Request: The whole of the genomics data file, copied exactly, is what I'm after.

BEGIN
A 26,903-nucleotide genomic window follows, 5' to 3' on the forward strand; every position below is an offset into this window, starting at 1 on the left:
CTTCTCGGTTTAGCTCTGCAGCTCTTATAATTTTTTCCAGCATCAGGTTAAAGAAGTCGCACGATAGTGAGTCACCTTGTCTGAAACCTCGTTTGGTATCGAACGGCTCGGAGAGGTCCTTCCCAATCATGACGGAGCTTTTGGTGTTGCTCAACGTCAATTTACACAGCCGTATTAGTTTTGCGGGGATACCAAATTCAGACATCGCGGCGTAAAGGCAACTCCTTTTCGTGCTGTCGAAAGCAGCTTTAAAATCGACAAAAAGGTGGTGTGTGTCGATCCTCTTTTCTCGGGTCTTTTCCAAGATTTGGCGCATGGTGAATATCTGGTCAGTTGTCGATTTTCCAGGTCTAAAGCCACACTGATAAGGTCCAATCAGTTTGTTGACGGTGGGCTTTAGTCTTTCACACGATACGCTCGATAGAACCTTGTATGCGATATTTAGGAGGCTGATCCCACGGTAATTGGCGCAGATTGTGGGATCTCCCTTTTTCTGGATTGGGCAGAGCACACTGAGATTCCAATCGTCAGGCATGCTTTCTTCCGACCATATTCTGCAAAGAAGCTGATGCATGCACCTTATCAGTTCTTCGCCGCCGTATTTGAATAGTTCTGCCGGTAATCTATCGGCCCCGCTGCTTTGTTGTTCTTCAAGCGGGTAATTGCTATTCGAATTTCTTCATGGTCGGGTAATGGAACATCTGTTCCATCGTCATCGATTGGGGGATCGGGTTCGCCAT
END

A 26,903-nucleotide genomic window follows, 5' to 3' on the forward strand; every position below is an offset into this window, starting at 1 on the left:
CTTCTCGGTTTAGCTCTGCAGCTCTTATAATTTTTTCCAGCATCAGGTTAAAGAAGTCGCACGATAGTGAGTCACCTTGTCTGAAACCTCGTTTGGTATCGAACGGCTCGGAGAGGTCCTTCCCAATCATGACGGAGCTTTTGGTGTTGCTCAACGTCAATTTACACAGCCGTATTAGTTTTGCGGGGATACCAAATTCAGACATCGCGGCGTAAAGGCAACTCCTTTTCGTGCTGTCGAAAGCAGCTTTAAAATCGACAAAAAGGTGGTGTGTGTCGATCCTCTTTTCTCGGGTCTTTTCCAAGATTTGGCGCATGGTGAATATCTGGTCAGTTGTCGATTTTCCAGGTCTAAAGCCACACTGATAAGGTCCAATCAGTTTGTTGACGGTGGGCTTTAGTCTTTCACACGATACGCTCGATAGAACCTTGTATGCGATATTTAGGAGGCTGATCCCACGGTAATTGGCGCAGATTGTGGGATCTCCCTTTTTCTGGATTGGGCAGAGCACACTGAGATTCCAATCGTCAGGCATGCTTTCTTCCGACCATATTCTGCAAAGAAGCTGATGCATGCACCTTATCAGTTCTTCGCCGCCGTATTTGAATAGTTCTGCCGGTAATCTATCGGCCCCGCTGCTTTGTTGTTCTTCAAGCGGGTAATTGCTATTCGAATTTCTTCATGGTCGGGTAATGGAACATCTGTTCCATCGTCATCGATTGGGGGATCGGGTTCGCCAT